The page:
Some people act like good tone is so difficult to achieve you could spend your whole life searching for it, spending money on gear, drive yourself to madness, and never find it. But I can coax a decent tone from most rigs.

  11. #110

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    If tone is in the hands, you need to wash them with this.


  12. #111

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    This is kinda of a joke .. like something you'd read on TDPRI

    Gear doesn't matter when you play jazz, since you end up throwing a blanket over your amp anyways!

  13. #112

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    Quote Originally Posted by DRS
    This!
    Some people act like good tone is so difficult to achieve you could spend your whole life searching for it, spending money on gear, drive yourself to madness, and never find it. But I can coax a decent tone from most rigs.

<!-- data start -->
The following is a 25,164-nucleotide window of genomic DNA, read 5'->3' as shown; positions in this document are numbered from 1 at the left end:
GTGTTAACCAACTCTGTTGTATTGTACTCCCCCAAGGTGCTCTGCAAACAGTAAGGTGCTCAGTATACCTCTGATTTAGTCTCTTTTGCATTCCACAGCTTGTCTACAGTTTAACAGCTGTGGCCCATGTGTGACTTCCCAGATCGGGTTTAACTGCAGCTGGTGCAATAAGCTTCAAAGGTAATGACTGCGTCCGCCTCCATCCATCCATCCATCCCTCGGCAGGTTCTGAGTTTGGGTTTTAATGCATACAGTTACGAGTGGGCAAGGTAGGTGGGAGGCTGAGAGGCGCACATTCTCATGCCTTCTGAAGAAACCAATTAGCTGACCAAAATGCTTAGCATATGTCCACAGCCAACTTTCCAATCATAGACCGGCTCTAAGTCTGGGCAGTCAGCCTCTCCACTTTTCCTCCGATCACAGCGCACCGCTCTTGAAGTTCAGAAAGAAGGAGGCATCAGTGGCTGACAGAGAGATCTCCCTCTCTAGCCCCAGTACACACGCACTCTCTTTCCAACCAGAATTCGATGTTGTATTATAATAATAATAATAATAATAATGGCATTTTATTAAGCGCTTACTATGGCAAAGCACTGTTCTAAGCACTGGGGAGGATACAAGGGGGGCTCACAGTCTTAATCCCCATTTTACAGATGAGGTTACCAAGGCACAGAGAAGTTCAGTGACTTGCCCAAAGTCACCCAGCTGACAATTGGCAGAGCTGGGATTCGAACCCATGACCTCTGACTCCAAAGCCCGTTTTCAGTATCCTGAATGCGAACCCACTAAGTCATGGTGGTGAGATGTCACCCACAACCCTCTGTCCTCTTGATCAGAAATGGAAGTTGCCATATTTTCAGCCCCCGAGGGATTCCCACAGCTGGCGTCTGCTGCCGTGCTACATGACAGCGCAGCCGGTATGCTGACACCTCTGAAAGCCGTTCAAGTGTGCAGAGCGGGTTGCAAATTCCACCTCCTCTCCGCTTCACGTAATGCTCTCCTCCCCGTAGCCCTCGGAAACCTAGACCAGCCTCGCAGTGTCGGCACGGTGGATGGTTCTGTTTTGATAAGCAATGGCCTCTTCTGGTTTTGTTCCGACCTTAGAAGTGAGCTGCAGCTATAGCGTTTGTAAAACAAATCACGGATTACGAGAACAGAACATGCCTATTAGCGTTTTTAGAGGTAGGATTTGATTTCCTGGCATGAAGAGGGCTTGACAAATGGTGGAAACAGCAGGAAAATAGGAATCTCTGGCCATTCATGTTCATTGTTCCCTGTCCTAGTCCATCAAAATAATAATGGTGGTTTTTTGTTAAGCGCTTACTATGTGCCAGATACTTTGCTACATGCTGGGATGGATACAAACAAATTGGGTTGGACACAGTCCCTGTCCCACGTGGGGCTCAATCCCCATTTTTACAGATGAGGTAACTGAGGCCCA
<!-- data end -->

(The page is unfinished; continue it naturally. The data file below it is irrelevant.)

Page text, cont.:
I can when it comes to guitar, but never amp. For as long as I've lived, I've never gotten a pleasant tone out of an AC30

  14. #113

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    Quote Originally Posted by Stringswinger
    A friend of mine who is perhaps the best guitarist I have ever played with (Bruce Forman) once told me that if he ever found a guitar that did not sound like him, he would have to buy it....

    Plus, I am not kidding about Bruce's skill set, and I have played with Larry Coryell, Howard Alden and other Jazz guitar luminaries. Bruce is the best of them all, just not as well recognized (or as innovative).
    Bruce is an absolute monster guitar player. I love his playing!

  15. #114

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    Bruce Foreman is great, no doubt. Fwiw, he is currently in the process of having Alexander Dumble build an amp for him. I wonder where he thinks tone comes from? I believe the hands can effect tone.
    Discuss amongst yourselves, while I go visit my mom for the holidays.

  16. #115

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    Quote Originally Posted by whiskey02